How to prevent and treat a sore throat from smoking weed
Veteran cannabis users know that a sore throat and coughing are inevitable side effects of smoking weed. But is there anything that can be done to soothe the irritation? In this article, we show you how to both prevent and remedy a sore throat from smoking cannabis.
Those who regularly enjoy smoking cannabis have likely experienced that morning-after sore throat. For some, it happens right after a few puffs, and can be irritating at best and painful at worst. There are a few reasons for this unfortunate occurrence, which, among other topics, will be explored in this article.
Most importantly, we'll provide some actionable tips on how to deal with a sore throat from smoking marijuana, and how to prevent it from happening at all. Even if the improvements are small, it’s better than doing nothing!
WHY DOES MY THROAT BURN WHEN I SMOKE WEED?
Smoking cannabis may be regarded by some as “less harmful” compared to smoking tobacco, but inhaling any sort of combusted plant matter poses potentially serious issues. Even if studies do not draw a connection between smoking marijuana and respiratory issues outright, the carcinogenic implications of combustion are still a cause for some alarm.¹ Of course, carcinogens never have positive effects on the body.
Coughing and sore throat are the body’s natural reactions when confronted with smoke. Our airways are lined with small, hair-like structures known as cilia. Once smoke enters, the cilia are paralysed or killed, and lose their natural ability to keep foreign substances out of our lungs. As a result, the body forces them out through coughing. Sore throat then occurs as a result of all the irritation from the coughing and smoke.
HOW TO AVOID A SORE THROAT AND COUGHING FROM SMOKING WEED
Now, if you’re looking to prevent post-smoking soreness and coughing altogether, you need to take precautions to minimise your exposure to smoke and contaminants. Here are some top tips to consider.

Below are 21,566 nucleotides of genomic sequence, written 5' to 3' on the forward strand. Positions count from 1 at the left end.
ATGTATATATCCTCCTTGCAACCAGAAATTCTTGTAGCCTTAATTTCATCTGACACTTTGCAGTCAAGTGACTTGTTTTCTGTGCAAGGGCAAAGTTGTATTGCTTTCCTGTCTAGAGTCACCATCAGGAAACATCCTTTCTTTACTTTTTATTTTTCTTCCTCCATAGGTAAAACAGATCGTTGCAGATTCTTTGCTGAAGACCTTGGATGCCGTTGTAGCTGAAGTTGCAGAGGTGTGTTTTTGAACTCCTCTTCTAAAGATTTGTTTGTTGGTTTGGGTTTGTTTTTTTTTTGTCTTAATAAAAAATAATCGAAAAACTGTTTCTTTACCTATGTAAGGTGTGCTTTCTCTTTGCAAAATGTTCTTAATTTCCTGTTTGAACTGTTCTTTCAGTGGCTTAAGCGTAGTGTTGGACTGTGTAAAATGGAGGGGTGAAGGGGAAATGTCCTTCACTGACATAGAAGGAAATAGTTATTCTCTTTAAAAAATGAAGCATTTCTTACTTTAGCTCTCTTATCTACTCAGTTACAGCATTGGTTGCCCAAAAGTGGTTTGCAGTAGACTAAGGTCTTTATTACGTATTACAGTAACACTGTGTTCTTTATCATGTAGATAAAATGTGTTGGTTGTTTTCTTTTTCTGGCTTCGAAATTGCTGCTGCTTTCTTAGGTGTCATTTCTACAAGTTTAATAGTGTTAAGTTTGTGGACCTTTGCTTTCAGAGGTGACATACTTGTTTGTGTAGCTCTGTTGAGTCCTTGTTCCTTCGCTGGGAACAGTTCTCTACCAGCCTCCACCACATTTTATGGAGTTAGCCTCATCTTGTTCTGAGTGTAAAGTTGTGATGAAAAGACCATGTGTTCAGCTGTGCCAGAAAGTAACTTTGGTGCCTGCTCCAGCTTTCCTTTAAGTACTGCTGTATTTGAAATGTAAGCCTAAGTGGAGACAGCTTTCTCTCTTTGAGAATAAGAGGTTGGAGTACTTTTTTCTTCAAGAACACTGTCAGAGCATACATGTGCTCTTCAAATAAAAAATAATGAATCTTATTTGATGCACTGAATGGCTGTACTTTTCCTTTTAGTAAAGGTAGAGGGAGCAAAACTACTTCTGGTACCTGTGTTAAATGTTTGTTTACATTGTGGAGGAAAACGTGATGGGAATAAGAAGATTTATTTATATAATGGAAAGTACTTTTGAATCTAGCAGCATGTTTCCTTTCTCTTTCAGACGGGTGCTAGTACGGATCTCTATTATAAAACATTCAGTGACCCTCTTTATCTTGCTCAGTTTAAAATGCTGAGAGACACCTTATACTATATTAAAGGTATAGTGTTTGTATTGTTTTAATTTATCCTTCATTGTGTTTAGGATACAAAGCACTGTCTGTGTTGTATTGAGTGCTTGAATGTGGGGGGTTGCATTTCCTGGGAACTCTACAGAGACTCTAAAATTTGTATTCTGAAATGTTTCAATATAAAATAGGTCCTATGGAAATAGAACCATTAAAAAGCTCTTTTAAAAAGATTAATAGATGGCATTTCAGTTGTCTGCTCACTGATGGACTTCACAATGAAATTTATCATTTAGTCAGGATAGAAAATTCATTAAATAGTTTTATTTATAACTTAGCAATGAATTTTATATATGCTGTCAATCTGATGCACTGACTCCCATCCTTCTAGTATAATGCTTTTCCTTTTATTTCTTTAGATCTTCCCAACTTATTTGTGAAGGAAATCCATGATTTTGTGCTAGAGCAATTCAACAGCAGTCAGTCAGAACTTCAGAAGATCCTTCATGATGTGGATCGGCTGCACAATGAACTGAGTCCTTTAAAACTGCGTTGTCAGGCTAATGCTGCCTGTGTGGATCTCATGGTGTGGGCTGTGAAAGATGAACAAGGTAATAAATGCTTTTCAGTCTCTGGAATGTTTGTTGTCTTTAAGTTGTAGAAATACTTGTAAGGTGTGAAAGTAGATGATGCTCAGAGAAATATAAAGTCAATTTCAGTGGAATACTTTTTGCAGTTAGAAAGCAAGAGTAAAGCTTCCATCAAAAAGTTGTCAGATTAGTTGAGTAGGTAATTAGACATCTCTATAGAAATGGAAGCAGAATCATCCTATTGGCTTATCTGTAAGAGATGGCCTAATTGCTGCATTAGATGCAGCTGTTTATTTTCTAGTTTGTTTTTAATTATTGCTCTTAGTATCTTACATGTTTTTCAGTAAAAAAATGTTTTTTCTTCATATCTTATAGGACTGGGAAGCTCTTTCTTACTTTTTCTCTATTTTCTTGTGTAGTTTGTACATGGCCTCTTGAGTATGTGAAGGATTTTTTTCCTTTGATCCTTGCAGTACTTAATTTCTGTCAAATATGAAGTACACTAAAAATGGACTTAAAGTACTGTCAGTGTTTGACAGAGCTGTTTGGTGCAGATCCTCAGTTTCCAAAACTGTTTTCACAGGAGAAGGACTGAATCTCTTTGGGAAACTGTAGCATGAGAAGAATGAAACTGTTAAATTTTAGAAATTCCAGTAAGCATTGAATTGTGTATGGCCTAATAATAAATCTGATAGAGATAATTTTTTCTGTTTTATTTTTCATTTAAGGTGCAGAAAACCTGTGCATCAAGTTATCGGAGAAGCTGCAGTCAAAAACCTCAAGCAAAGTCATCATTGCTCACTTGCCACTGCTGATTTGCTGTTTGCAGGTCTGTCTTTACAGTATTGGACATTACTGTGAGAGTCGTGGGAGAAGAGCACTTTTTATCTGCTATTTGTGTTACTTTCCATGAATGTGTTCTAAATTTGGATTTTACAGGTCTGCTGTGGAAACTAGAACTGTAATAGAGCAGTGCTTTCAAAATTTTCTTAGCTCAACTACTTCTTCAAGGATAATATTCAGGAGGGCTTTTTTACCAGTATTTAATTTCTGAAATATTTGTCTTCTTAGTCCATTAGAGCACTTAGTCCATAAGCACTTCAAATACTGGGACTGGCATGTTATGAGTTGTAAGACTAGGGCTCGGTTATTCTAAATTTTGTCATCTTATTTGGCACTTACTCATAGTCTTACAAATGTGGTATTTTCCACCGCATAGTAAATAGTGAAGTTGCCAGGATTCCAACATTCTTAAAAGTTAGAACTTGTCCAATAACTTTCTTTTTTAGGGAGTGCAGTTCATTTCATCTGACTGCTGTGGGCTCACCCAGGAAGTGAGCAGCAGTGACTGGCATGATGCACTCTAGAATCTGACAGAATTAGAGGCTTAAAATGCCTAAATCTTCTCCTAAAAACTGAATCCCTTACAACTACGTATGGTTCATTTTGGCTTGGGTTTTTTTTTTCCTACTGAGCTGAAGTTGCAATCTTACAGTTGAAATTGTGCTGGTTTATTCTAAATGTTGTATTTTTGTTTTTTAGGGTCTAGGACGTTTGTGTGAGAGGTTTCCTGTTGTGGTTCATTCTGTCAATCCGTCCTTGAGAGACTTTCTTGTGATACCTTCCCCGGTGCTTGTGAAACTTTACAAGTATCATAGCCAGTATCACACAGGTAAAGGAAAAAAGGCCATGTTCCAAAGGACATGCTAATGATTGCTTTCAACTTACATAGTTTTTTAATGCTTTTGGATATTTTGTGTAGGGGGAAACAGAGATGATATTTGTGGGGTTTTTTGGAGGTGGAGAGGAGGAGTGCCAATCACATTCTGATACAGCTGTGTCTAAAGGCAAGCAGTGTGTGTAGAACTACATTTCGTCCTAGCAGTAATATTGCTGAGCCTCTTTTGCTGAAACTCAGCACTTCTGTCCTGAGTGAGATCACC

SMOKE HIGH-QUALITY WEED
One of the culprits of post-smoking throat irritation could be the quality of weed you’re consuming. Take a look at your stash. For one, do the buds look old and dried up? If so, that could be one of your biggest issues. Old, dried-up buds burn quicker, which means the smoke is hotter. That is an automatic recipe for a few minutes of hacking after the first hit.
Pesticides and other chemicals could also contribute to coughing and a sore throat. And they could also inflict a fair share of other, long-term problems as well. Your best bet here would be to stick with good-quality weed. If you don’t live somewhere with a legal cannabis market, it’s up to you to find a reliable source, or grow it yourself.
Many cannabis users out there learned how to inhale smoke from watching movies or TV shows. We all know those classic stoner characters; the ones who hold in the smoke before releasing it. It’s likely for cinematic effect, but in reality, there is no benefit to it.
No, holding in smoke won’t enhance your high. If anything, it will only irritate your throat further, causing coughing and soreness. Informed weed smokers will tell you that the most effective method is to take slow, deep hits that you release immediately (but not forcefully) after inhaling. As long as you inhale deeply, you don’t need to worry about holding in the smoke to extract more THC—it’s already been done.
TAKE SMALLER HITS
Building on the above, if you still end up coughing and sputtering after taking a deep hit, just take smaller puffs! Naturally, huge, monster hits will cause a rapid, forceful expulsion as a reaction.
Trust us, you can still get high taking smaller, more frequent hits. In any case, recreational smoking should be relaxed and leisurely, so slow down your puffs.
USE A PERCOLATOR OR DIFFUSER WITH YOUR BONG
Many stoners prefer the bong as their weed weapon of choice, and understandably so. These devices offer a cooler, creamier smoke—and this is the result of a percolator or diffuser. Basically, percolators provide added filtration and cooling by spreading out or “diffusing” the smoke, making for a much smoother inhale compared to regular pipes, blunts, and joints.
An ice chamber—in which you can drop a couple of cubes to cool the smoke—can also make for smoother hits, but there is some controversy over the potential adverse effects of combining cold ice with hot smoke.
USE A VAPORIZER
Purists may not be a fan of this method, but vaping is a potential option to prevent coughing and throat irritation from smoking cannabis. Vaporizers heat cannabis plant material or concentrate to the point at which the desired components (cannabinoids and terpenes) are released in vapor-form, but these devices do not combust the material.
That said, switching to vaping isn’t guaranteed to stop you from coughing or experiencing throat irritation. Indeed, depending on the form of cannabis you’re vaporizing, and on other factors, such as temperature, you may also experience coughing from inhaling vapor.
USE OTHER WEED PRODUCTS OR LOW-THC STRAINS
There are other ways to enjoy cannabis outside of inhaling hot smoke. Edibles, for one, are a great option for those who prefer a less-harsh consumption method. Now, you may have the impression that creating quality edibles is a tedious task. And though it can be, there are also easier options out there, such as “firecrackers” and no-bake cannabis cookies.